The owner of a carriage horse that collapsed on a midtown Manhattan street, seen on startling video, faced charges at a Department of Health administrative hearing on Friday.
Ryder went down on 9th Avenue last month with his owner, Colm McKeever, at the reins. According to health department documents, Ryder’s owner falsified birth records and tried to pass the horse off as 13 years old. A veterinarian who checked out the horse after its fall determined Ryder to be around 26 years old, too old to be licensed as a carriage horse in New York City.
The city’s investigation claims McKeever “made false and misleading statement, or presented forged documents” in April when during the horse’s initial examination, subtracting 10 years from Ryder’s date of birth. Attorney information for McKeever was not known.
Since the horse’s shocking collapse that renewed calls for a ban of horse-drawn carriages in the city, Ryder has been retired to a private farm upstate. The horse has also been receiving treatment for a neurological parasite, the union that represents horse carriage drivers said.
The union outlined new safety protocols following Ryder’s fall to more closely watch the conditions of working carriage horses boarded at the city’s stables. Those measures include biweekly medical checks of the horses’ heart conditions and formation of a committee to catch and intervene on matters of health and safety early.
The union said that a veterinarian issued Ryder a preliminary diagnosis of EPM, or Equine Protozoal Myeloencephalitis — an infection caused by possum droppings.
“The neurological effects of the EPM caused the horse to stumble and fall as the carriage driver is trying to change lanes and turn here on 45th street on the way home,” said Christina Hansen, a spokesperson for the carriage drivers’ union. “And once he was down, he had difficulty getting up again from the neurological symptoms of EPM.”
Hansen said that the video of Ryder on the ground is being weaponized by activist groups, and that he was in “rough shape” when he entered their program after being used as a buggy horse for a Pennsylvania farmer. She also said that the horse was not overheated or dehydrated.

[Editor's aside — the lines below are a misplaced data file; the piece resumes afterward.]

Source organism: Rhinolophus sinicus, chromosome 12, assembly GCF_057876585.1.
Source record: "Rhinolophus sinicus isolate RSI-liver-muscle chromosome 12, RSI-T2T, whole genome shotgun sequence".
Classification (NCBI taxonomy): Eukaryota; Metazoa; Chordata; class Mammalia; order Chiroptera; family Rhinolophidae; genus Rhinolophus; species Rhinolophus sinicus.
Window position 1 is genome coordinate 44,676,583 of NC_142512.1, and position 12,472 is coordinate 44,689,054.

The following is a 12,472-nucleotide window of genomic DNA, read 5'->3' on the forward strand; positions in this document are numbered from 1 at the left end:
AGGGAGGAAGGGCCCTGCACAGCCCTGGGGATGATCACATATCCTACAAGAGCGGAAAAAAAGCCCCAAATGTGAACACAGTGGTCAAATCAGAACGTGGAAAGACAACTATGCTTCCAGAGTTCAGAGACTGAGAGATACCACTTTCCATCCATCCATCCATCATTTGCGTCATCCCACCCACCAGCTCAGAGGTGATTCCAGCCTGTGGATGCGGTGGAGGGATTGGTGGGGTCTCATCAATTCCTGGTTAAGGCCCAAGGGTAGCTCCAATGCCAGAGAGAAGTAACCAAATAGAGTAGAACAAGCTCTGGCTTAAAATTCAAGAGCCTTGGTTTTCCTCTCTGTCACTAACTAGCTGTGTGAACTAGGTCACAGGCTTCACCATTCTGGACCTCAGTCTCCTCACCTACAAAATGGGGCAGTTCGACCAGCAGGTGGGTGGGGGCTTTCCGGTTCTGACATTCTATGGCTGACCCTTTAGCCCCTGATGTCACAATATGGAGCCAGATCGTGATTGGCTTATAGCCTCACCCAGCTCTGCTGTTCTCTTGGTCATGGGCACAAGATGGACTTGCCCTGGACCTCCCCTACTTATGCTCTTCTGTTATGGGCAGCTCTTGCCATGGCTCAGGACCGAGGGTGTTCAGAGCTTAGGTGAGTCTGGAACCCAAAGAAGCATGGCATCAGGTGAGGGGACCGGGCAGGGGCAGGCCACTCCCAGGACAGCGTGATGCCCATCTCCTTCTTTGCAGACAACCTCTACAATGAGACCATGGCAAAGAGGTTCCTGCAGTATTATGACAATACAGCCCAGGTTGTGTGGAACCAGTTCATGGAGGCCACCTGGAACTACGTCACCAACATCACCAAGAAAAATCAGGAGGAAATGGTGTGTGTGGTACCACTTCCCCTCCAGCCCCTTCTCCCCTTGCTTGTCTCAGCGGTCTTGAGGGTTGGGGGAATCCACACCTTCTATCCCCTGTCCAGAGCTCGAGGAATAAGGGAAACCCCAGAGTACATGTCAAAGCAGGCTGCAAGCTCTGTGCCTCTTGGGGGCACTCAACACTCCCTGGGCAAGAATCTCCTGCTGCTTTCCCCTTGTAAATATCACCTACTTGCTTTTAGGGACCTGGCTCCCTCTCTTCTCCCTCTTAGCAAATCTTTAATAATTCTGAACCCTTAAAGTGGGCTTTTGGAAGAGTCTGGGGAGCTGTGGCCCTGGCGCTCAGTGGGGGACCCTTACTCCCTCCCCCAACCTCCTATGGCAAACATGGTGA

Video difficult to watch captured Ryder’s collapse Aug. 10 when he fell suddenly while pulling the cart up Ninth Avenue. A witness said that after the horse went down, the man driving the carriage started to hit the animal with a small whip, hoping to get it back on its feet.
The driver had no choice but to let the horse lay there, while the NYPD doused it with water and ice, assuming it had suffered from heat exhaustion. Ryder stayed resting on the hot pavement for some time, but eventually got back up on his own.
Central Park’s carriage horses have returned to work for the first time since the coronavirus pandemic hit New York City last spring.
Whether Ryder collapsed as a result of EPM or if it was heat-related doesn’t matter much to critics, however. The incident has reinvigorated their calls to end horse-drawn carriages in the city for good.
“They don’t belong in the city! It has to stop,” said Rachel Ejsmont, an animal rights activist. “We’re fed up, it’s traumatizing for us.”
There are 200 licensed carriage horses in NYC, an industry that includes 130 active drivers. The industry could face a seismic shift, all thanks to a bill by Queens City Councilmember Robert Holden that would force carriage drivers to switch to electric carriages — a move that can cost anywhere from $20,000 to $30,000.
“Where they have the electric carriages now, the drivers love it because they work in the heat, they can work in the cold,” Holden said. “This is 2022, not 1822. We need to look at how we treat our animals, and we’re not doing a good job.”
But the drivers, and their union, disagree. Hansen worries that no horses will mean less business from tourists, and wonders who is going to pay for the new electric carriages.
“I’m a horse person through and through. I’m not a golf cart driver … There’s no evidence that they’ll make enough money to support their families with it,” she said. “(Ryder) would have been disposed of in the slaughterhouse, except that he became a carriage horse.”
Then there’s the question of where the out-of-work horses would then go, and how would their veterinarian bills get paid. But People for the Ethical Treatment of Animals (PETA) and political action group NYCLASS said that wouldn’t be an issue.
“We can make sure that a home is available to every single horse being used by this industry,” said Ashly Byrne, a member of the group. “We have safe loving homes that they can be retired to so again there’s no excuse.”